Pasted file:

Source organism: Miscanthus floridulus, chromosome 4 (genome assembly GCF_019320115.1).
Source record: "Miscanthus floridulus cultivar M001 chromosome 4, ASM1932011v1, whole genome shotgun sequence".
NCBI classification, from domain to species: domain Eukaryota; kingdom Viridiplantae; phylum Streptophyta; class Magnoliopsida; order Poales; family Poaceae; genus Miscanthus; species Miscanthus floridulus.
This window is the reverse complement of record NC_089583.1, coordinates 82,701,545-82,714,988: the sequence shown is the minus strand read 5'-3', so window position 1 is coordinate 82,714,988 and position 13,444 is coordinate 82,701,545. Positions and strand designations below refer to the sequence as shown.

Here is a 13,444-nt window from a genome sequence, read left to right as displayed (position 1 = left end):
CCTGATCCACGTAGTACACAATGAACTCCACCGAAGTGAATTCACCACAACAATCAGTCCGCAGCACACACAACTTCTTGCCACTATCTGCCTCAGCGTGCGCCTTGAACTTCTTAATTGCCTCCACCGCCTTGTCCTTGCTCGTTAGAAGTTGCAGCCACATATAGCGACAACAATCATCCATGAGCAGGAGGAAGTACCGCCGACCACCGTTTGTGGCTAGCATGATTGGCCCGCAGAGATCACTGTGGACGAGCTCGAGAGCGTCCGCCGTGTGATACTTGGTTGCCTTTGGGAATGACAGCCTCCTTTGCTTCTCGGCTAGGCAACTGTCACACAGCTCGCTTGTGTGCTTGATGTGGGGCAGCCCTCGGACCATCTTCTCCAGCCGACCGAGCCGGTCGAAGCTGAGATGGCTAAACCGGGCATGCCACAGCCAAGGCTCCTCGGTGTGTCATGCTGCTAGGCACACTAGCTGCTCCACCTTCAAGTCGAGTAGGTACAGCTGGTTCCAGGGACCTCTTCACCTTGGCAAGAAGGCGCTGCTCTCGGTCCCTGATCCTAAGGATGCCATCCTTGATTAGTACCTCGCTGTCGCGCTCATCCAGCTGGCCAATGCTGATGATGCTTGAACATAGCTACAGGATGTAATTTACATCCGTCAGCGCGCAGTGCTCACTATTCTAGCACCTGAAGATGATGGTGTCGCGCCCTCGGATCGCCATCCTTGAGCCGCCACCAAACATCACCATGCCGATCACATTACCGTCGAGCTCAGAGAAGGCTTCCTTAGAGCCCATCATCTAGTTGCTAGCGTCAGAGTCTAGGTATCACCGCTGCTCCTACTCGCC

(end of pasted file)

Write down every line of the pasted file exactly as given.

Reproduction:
Source organism: Miscanthus floridulus, chromosome 4 (genome assembly GCF_019320115.1).
Source record: "Miscanthus floridulus cultivar M001 chromosome 4, ASM1932011v1, whole genome shotgun sequence".
NCBI classification, from domain to species: domain Eukaryota; kingdom Viridiplantae; phylum Streptophyta; class Magnoliopsida; order Poales; family Poaceae; genus Miscanthus; species Miscanthus floridulus.
This window is the reverse complement of record NC_089583.1, coordinates 82,701,545-82,714,988: the sequence shown is the minus strand read 5'-3', so window position 1 is coordinate 82,714,988 and position 13,444 is coordinate 82,701,545. Positions and strand designations below refer to the sequence as shown.

Here is a 13,444-nt window from a genome sequence, read left to right as displayed (position 1 = left end):
CCTGATCCACGTAGTACACAATGAACTCCACCGAAGTGAATTCACCACAACAATCAGTCCGCAGCACACACAACTTCTTGCCACTATCTGCCTCAGCGTGCGCCTTGAACTTCTTAATTGCCTCCACCGCCTTGTCCTTGCTCGTTAGAAGTTGCAGCCACATATAGCGACAACAATCATCCATGAGCAGGAGGAAGTACCGCCGACCACCGTTTGTGGCTAGCATGATTGGCCCGCAGAGATCACTGTGGACGAGCTCGAGAGCGTCCGCCGTGTGATACTTGGTTGCCTTTGGGAATGACAGCCTCCTTTGCTTCTCGGCTAGGCAACTGTCACACAGCTCGCTTGTGTGCTTGATGTGGGGCAGCCCTCGGACCATCTTCTCCAGCCGACCGAGCCGGTCGAAGCTGAGATGGCTAAACCGGGCATGCCACAGCCAAGGCTCCTCGGTGTGTCATGCTGCTAGGCACACTAGCTGCTCCACCTTCAAGTCGAGTAGGTACAGCTGGTTCCAGGGACCTCTTCACCTTGGCAAGAAGGCGCTGCTCTCGGTCCCTGATCCTAAGGATGCCATCCTTGATTAGTACCTCGCTGTCGCGCTCATCCAGCTGGCCAATGCTGATGATGCTTGAACATAGCTACAGGATGTAATTTACATCCGTCAGCGCGCAGTGCTCACTATTCTAGCACCTGAAGATGATGGTGTCGCGCCCTCGGATCGCCATCCTTGAGCCGCCACCAAACATCACCATGCCGATCACATTACCGTCGAGCTCAGAGAAGGCTTCCTTAGAGCCCATCATCTAGTTGCTAGCGTCAGAGTCTAGGTATCACCGCTGCTCCTACTCGCC